Walk into new town and you quickly recognise the French influence from the 1940s and 1950s, with street cafés and patisseries. Much like the bars in Andalucia, the tea bars and coffee shops in Tangiers are brightly lit and always have a TV blaring away in the corner – its light, noise and activity providing a compelling attraction for the customers, like moths to a flame.
For a more civilised experience visit the Hotel Minzah in new town. Evening cocktails or sweet Moroccan tea taken by the pool transports you from the frantic, chaotic reality of life in the city to a holiday paradise. Here, at the hotel I had a superb Hammam on the morning before my departure, where my skin was scrubbed and pummelled by a woman three times my size!! I left feeling relaxed and very clean!
Religion clearly dominates the life of the town’s inhabitants with regular calls to prayer broadcast over speakers. Each night I was woken at 3am by the broadcast of a 20 minute prayer. This early start means that many people retire to bed early, with establishments closing at 10.30 or a little after. The town at night is only populated by men and may be a few foreign women. Young men hustle for money, some offering a little more than the sale of an illegal CD copy or DVD.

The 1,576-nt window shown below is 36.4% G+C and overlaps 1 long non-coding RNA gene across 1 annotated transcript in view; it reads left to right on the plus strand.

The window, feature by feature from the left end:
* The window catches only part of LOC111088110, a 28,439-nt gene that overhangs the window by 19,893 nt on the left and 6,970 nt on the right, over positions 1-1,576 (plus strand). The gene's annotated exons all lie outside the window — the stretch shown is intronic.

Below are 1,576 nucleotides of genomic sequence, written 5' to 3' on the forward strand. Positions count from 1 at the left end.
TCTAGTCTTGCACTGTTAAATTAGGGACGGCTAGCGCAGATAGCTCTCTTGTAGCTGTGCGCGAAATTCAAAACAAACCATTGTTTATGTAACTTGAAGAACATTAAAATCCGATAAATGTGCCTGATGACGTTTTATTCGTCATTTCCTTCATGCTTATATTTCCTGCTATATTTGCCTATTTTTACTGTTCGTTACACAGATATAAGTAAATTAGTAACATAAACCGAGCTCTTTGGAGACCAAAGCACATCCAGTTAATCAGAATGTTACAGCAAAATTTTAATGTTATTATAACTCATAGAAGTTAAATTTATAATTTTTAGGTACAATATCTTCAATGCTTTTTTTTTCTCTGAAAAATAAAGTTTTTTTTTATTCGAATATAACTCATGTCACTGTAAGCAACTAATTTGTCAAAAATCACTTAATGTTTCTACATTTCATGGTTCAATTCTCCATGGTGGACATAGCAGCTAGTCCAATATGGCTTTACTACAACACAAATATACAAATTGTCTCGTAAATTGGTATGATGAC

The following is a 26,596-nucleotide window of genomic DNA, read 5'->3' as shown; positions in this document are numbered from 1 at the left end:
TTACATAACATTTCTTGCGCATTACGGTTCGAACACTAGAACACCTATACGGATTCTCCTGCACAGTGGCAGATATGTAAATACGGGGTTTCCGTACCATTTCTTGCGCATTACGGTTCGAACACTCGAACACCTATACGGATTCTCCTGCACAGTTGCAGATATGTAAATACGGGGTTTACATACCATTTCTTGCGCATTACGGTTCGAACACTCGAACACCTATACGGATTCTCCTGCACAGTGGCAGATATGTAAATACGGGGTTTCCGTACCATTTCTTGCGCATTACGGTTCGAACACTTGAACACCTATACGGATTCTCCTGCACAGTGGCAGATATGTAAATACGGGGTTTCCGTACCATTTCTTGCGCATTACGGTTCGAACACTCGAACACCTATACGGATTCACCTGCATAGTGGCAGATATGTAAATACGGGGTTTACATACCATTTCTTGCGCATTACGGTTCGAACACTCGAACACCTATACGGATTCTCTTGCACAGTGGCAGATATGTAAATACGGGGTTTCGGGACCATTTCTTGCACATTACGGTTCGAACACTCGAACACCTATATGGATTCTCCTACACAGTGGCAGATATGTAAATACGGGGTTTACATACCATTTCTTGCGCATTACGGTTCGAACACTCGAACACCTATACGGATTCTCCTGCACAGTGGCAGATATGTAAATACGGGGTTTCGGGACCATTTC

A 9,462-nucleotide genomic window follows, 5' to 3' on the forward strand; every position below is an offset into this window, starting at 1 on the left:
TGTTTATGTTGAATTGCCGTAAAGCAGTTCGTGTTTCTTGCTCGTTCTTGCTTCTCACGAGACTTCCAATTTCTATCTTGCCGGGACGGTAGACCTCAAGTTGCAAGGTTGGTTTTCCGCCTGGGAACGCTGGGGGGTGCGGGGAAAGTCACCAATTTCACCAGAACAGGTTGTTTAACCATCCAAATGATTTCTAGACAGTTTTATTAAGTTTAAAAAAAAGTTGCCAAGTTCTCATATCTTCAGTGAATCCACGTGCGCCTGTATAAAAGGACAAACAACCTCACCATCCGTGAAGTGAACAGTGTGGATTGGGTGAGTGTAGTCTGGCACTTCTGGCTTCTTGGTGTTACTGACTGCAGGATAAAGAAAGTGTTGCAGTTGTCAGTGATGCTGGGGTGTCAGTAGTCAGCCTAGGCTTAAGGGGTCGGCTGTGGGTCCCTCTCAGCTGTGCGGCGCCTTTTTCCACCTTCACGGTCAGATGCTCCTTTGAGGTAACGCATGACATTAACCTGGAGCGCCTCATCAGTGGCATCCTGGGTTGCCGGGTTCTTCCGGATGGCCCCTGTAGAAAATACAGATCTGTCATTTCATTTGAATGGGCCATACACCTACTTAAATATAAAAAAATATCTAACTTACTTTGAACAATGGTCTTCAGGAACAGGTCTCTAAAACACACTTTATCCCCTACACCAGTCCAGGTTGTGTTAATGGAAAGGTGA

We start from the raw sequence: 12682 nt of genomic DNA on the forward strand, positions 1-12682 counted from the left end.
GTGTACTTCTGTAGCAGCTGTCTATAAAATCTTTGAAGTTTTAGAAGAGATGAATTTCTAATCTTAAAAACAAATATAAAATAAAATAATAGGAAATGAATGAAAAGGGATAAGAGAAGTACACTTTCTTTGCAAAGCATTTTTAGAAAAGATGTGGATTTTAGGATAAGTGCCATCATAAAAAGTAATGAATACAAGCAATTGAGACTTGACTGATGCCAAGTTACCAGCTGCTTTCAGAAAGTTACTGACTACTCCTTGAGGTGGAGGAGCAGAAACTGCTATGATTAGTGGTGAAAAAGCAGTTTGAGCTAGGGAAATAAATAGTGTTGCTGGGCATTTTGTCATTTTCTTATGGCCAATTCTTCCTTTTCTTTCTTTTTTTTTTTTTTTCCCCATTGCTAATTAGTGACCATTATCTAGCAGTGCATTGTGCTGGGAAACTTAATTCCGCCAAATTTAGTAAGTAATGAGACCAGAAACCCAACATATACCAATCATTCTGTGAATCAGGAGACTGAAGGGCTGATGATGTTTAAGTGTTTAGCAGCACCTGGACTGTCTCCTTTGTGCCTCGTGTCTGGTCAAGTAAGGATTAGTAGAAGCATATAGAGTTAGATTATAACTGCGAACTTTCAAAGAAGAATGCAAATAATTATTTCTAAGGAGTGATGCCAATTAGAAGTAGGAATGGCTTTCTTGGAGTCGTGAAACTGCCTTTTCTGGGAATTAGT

There are a few places like Dean’s Bar that date back to when Tangiers was the bohemian capital of North Africa from the 1920s through to the 1960s. Many artists and writers and the privileged like heiress Barbara Hutton lived in the city to capture a feeling of an exotic culture and the promise of a more relaxed and alternative lifestyle.